HISTORY AND CELEBRITIES
Vincenzo Peschi the Figaro 
Beard, Hair and Fantasy
By Nicola Piccone
His name was Vincenzo and he had a very unusual surname for
our parts, where there is a proliferation of families such as Teti, Antrilli,
Ficca, Porreca and other houses of equal lineage that some centuries ago were
vying with the local Barons for the arid, stony, feudal lands surrounding our
village. We remember that his Uncle had been the barber and that from a young
age Vincenzo learnt the art from him, looking after the shop and as a brush-boy,
then, when it was time for him to get married, he become its proprietor thanks
to it being graciously gifted to him.
Zio (Uncle) Camillo, who retired because of old age (but without a pension because they didn’t exist in those days) left not only his razor and his brush to his nephew, but also a large clientele and the license to be messenger of the Conciliazione.
The succession occurred before the War in Ethiopia, when silver 5 lire pieces were in circulation, with a picture of an Imperial Eagle on them (called the “pigeon” perhaps because of its mild appearance but also because it is perched on a sort of a gutter), and when arguments amongst the poor were fairly frequent, usually involving abusive pasturing, small thefts of logs of wood or bundles of brushwood twigs, injuries and other “trash” of little criminal relevance. Vincenzo was in charge of delivering injunctions, decrees and citations and also for the Prefecture though without an Official Judiciary title, and because of these positions he knew absolutely everyone; he was a sort of computerised Registrar.
With his fast legs, optimum memory and his willingness to work hard, he was often to be seen at dawn, already prepared to shunt out the Justice papers to the surrounding districts, or to go to the houses of elderly clients, carrying the tools of his trade in a small trunk-like cloth bag. He looked like an actor when, on going to their homes, he would attend to freeing the elderly and the ill of their superfluous hair, or when he carried his small collection of home-bred leeches, with all the necessary discretion of the case, to use for therapeutic bloodlettings.
Open full time, his shop was a sort of social centre, used as a meeting place, for conversations, comments on the facts of the day, the lottery and as a reading room for the newspapers, The “Tribune” and The “Giornale d’Italia”. Vincenzo also sold newspapers (in those days they arrived with the evening coach, when news had already become history) and he had many other skills, he was always available for any set of circumstances.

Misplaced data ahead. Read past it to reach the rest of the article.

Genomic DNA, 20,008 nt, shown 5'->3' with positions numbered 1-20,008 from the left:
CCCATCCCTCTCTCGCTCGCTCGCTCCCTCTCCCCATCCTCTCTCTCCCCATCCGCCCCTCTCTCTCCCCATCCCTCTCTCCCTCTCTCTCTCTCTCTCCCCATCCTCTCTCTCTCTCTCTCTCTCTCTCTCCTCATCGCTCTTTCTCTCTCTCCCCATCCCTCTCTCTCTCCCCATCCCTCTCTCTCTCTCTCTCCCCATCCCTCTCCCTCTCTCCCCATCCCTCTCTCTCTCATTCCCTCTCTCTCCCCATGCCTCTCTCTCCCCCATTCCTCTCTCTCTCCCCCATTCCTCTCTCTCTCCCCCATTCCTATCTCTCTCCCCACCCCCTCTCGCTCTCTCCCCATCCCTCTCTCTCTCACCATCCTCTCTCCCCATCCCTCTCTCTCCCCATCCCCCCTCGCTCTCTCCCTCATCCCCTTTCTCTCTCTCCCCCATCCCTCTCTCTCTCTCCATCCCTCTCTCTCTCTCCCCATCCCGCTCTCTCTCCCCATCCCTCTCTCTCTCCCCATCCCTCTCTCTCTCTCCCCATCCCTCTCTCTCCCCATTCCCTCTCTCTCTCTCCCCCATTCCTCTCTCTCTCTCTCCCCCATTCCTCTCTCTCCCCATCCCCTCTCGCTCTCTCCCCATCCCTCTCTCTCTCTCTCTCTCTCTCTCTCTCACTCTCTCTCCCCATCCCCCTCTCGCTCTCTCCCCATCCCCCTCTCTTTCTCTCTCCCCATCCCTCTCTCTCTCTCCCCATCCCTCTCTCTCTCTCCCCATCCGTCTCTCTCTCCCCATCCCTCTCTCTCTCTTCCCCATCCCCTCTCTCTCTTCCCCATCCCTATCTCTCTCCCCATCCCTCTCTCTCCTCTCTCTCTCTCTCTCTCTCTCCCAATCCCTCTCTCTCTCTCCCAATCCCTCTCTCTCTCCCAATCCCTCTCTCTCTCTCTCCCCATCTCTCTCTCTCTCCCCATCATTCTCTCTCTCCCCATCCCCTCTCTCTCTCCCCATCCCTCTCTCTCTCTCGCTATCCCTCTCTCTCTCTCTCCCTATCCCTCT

But his main strength was fantasy, his imagination
flourished without brakes and without hesitation, wisely delivered with
expressions of unsuspected seriousness to his customers, psychologically
identified as naďve or gullible.
Especially in the
winter, when there were many who frequented his shop, lined up along the walls
enjoying the warmth of a charcoal brazier. Vincenzo became an incomparable
lecturer. He made his listeners drowsy with his stories. With the snow of the
very long winter outside, the atmosphere inside was smoky and in the dim light,
spread by frugal light bulbs, one could catch a glimpse of Vincenzo wearing his
white jacket, standing in front of the large misted mirror that was like scenery
for him (with the writing Happy Christmas painted by dipping his finger into the
shaving soap which camped out in the corner and stayed there until Carnevale)
intent on rattling off his usual evening lecture.
Vincenzo Peschi at his business
selling them as such, was known to many friends and clients; but they only came to realise that they were stories, fanciful and sometimes absurd, with the passage of time, when they noticed the true facts; yet despite this, the entire audience liked him and regarded the author of this rubbish with great affection.
About ten years ago, on the occasion of the feast-day of San Nicola, organized by the hundred or so men with the same name as that miracle worker from Bari, a qualified artist, maker of paper balloons, came to the village to release them into the air, multicoloured specimens, messages of devoutness. Many balloons were released, large and small, round and pear-shaped, with writings and images of various types, but none of them rose any higher than the belfry. We never found out the cause of this failure of that joyous event, and the organisers of the festa thought the introduction of their novel attraction was a great disappointment, although it was an addition to the usual sack race, cycling competition and fireworks.
When they reached a certain height, just above the rooftops, all the balloons dispersed downhill, each one running after the other almost in Indian file. Somebody observed that the artist, because he was a stranger, had not taken into account the “civitarese”; that treacherous little wind which blows at low levels; but Vincenzo, a connoisseur on the subject in a figurative sense, on observing this strange phenomenon, passed judgment that it was not sufficient to know how to make the balloons, but one also had to know how to “inflate” them. Vincenzo Peschi was a soldier in the Light Cavalries of Savoy, and already as a young man he had learned the art of launching himself beyond reality, on the saddle of an imitator of Pegasus, the winged horse from Greek mythology.
 Figaro –
the name given jokingly to a barber; from the name of the protagonist of the
comedy by the French writer P.-A. de Beaumarchais The Barber of Seville
(1775), which he later rewrote as another comedy The Marriage of Figaro
(1783). Later still it appeared in the works of Paisiello, Mozart and
© Amici di Torricella No 14 December 1994 page 7
Translation courtesy of Dr. Marion Apley Porreca
<=Back to Index